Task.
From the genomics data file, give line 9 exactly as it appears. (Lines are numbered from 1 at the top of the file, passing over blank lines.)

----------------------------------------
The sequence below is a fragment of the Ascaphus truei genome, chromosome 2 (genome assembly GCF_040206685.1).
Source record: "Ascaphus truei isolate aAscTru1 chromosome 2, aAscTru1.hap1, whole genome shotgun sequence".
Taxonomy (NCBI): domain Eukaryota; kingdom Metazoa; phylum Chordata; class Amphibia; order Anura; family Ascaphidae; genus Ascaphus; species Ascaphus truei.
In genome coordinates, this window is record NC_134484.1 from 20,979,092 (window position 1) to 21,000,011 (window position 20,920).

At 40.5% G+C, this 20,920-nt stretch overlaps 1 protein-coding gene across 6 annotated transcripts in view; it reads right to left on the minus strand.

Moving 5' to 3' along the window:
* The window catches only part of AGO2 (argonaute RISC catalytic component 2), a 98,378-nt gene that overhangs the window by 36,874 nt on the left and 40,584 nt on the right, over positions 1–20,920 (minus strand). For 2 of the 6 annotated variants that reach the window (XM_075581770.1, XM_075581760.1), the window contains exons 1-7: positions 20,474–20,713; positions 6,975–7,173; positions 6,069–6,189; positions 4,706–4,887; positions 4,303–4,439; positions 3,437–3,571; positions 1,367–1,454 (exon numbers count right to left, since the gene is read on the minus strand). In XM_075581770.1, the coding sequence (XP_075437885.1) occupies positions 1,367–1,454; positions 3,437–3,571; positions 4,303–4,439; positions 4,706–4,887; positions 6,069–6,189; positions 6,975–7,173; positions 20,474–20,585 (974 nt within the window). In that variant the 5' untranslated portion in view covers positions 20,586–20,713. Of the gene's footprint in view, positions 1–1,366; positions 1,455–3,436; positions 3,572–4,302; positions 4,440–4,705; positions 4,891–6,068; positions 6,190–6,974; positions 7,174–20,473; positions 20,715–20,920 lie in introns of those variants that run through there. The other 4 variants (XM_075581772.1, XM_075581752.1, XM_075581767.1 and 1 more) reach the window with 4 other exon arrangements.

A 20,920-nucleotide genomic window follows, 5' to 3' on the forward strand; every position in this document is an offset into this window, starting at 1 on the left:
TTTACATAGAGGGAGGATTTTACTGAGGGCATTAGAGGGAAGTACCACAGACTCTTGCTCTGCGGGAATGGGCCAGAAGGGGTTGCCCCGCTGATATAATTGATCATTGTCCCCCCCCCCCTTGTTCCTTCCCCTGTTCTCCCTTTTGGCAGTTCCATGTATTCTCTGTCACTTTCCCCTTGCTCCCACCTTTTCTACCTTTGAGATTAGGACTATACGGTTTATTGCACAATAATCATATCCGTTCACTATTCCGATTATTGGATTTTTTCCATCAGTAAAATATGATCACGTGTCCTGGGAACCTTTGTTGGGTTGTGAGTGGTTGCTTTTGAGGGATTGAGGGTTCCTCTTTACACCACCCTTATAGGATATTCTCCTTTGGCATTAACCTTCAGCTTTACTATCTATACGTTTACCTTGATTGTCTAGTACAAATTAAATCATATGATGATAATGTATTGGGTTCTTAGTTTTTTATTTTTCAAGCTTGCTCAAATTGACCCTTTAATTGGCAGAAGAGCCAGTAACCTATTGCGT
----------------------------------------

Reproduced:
TTTACATAGAGGGAGGATTTTACTGAGGGCATTAGAGGGAAGTACCACAGACTCTTGCTCTGCGGGAATGGGCCAGAAGGGGTTGCCCCGCTGATATAATTGATCATTGTCCCCCCCCCCCTTGTTCCTTCCCCTGTTCTCCCTTTTGGCAGTTCCATGTATTCTCTGTCACTTTCCCCTTGCTCCCACCTTTTCTACCTTTGAGATTAGGACTATACGGTTTATTGCACAATAATCATATCCGTTCACTATTCCGATTATTGGATTTTTTCCATCAGTAAAATATGATCACGTGTCCTGGGAACCTTTGTTGGGTTGTGAGTGGTTGCTTTTGAGGGATTGAGGGTTCCTCTTTACACCACCCTTATAGGATATTCTCCTTTGGCATTAACCTTCAGCTTTACTATCTATACGTTTACCTTGATTGTCTAGTACAAATTAAATCATATGATGATAATGTATTGGGTTCTTAGTTTTTTATTTTTCAAGCTTGCTCAAATTGACCCTTTAATTGGCAGAAGAGCCAGTAACCTATTGCGT